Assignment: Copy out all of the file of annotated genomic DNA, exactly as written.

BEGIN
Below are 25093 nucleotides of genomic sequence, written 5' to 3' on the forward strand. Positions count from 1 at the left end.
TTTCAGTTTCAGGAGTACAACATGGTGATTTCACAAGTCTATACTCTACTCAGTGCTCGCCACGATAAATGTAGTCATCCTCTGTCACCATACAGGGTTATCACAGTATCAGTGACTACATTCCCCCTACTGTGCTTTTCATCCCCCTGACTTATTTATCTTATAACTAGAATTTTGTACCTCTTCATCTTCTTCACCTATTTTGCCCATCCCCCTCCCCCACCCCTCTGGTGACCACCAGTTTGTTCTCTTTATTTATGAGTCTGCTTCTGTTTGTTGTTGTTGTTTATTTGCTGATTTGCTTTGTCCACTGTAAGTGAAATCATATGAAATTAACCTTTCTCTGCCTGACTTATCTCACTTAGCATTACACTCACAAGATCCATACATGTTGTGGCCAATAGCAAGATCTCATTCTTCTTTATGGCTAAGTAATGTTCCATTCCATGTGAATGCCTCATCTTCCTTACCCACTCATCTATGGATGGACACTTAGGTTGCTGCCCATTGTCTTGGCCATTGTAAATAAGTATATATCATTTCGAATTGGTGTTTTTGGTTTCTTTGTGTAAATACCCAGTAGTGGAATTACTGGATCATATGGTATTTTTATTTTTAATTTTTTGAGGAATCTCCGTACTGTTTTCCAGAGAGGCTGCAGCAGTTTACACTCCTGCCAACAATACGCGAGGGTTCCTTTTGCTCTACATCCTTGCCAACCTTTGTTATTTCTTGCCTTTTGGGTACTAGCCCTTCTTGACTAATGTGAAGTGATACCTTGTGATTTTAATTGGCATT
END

Below are 25093 nucleotides of genomic sequence, written 5' to 3' on the forward strand. Positions count from 1 at the left end.
TTTCAGTTTCAGGAGTACAACATGGTGATTTCACAAGTCTATACTCTACTCAGTGCTCGCCACGATAAATGTAGTCATCCTCTGTCACCATACAGGGTTATCACAGTATCAGTGACTACATTCCCCCTACTGTGCTTTTCATCCCCCTGACTTATTTATCTTATAACTAGAATTTTGTACCTCTTCATCTTCTTCACCTATTTTGCCCATCCCCCTCCCCCACCCCTCTGGTGACCACCAGTTTGTTCTCTTTATTTATGAGTCTGCTTCTGTTTGTTGTTGTTGTTTATTTGCTGATTTGCTTTGTCCACTGTAAGTGAAATCATATGAAATTAACCTTTCTCTGCCTGACTTATCTCACTTAGCATTACACTCACAAGATCCATACATGTTGTGGCCAATAGCAAGATCTCATTCTTCTTTATGGCTAAGTAATGTTCCATTCCATGTGAATGCCTCATCTTCCTTACCCACTCATCTATGGATGGACACTTAGGTTGCTGCCCATTGTCTTGGCCATTGTAAATAAGTATATATCATTTCGAATTGGTGTTTTTGGTTTCTTTGTGTAAATACCCAGTAGTGGAATTACTGGATCATATGGTATTTTTATTTTTAATTTTTTGAGGAATCTCCGTACTGTTTTCCAGAGAGGCTGCAGCAGTTTACACTCCTGCCAACAATACGCGAGGGTTCCTTTTGCTCTACATCCTTGCCAACCTTTGTTATTTCTTGCCTTTTGGGTACTAGCCCTTCTTGACTAATGTGAAGTGATACCTTGTGATTTTAATTGGCATT